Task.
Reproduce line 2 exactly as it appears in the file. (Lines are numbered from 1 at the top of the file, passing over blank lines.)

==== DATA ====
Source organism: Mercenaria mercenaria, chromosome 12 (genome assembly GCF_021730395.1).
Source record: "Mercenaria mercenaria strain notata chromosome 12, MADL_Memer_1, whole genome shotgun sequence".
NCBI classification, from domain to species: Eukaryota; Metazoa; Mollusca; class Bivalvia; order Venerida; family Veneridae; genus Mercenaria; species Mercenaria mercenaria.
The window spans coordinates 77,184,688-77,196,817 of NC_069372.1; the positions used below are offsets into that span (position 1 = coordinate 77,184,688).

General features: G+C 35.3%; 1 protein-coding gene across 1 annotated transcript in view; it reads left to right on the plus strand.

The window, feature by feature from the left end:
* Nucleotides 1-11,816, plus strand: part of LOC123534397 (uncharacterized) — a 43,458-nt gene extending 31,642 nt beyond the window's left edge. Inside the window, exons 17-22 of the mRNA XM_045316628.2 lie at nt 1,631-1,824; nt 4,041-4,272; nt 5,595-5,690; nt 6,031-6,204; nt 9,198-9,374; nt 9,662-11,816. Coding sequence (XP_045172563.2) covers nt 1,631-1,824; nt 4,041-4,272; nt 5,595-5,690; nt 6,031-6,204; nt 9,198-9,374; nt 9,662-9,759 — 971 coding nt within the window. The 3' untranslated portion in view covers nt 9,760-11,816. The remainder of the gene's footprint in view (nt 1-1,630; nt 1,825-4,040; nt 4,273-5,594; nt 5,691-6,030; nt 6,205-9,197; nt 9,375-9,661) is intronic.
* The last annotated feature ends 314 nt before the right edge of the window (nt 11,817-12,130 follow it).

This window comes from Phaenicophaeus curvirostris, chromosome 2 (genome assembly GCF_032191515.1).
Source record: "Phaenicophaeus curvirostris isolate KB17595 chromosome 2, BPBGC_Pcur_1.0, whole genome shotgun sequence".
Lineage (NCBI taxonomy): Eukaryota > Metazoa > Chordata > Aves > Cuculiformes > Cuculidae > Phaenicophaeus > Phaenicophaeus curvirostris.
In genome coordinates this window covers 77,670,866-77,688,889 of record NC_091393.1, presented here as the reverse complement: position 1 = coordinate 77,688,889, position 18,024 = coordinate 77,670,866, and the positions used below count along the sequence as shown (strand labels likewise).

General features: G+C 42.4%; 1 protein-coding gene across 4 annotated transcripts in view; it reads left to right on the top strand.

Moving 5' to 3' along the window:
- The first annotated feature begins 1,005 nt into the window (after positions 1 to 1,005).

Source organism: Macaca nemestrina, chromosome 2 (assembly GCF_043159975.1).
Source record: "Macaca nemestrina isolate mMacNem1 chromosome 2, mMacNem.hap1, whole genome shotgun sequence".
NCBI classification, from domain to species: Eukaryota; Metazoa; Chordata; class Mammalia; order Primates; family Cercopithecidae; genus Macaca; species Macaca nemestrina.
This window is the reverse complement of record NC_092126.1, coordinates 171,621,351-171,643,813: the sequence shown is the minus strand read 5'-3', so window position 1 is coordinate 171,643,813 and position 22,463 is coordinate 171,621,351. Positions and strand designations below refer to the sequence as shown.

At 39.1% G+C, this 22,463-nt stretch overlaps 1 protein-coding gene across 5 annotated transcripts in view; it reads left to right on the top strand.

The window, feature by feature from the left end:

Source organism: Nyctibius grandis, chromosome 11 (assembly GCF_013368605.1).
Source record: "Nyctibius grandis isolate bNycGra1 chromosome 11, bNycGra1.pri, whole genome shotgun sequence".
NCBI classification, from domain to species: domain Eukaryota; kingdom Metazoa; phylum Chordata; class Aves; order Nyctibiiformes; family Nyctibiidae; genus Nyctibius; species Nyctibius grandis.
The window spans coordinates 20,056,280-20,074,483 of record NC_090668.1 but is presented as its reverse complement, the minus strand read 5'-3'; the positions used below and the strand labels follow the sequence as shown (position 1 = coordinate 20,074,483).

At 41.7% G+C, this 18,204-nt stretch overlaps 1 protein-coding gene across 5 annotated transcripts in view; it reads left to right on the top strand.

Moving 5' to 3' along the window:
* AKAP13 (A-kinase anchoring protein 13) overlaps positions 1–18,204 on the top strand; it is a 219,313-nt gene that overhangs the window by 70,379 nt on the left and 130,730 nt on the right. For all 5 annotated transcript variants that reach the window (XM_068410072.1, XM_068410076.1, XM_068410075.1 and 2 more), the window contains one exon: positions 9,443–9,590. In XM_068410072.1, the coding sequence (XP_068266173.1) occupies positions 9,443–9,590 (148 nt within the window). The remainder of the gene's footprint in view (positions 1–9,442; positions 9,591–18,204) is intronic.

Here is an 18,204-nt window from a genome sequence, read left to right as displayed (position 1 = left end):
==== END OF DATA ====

Source record: "Mercenaria mercenaria strain notata chromosome 12, MADL_Memer_1, whole genome shotgun sequence".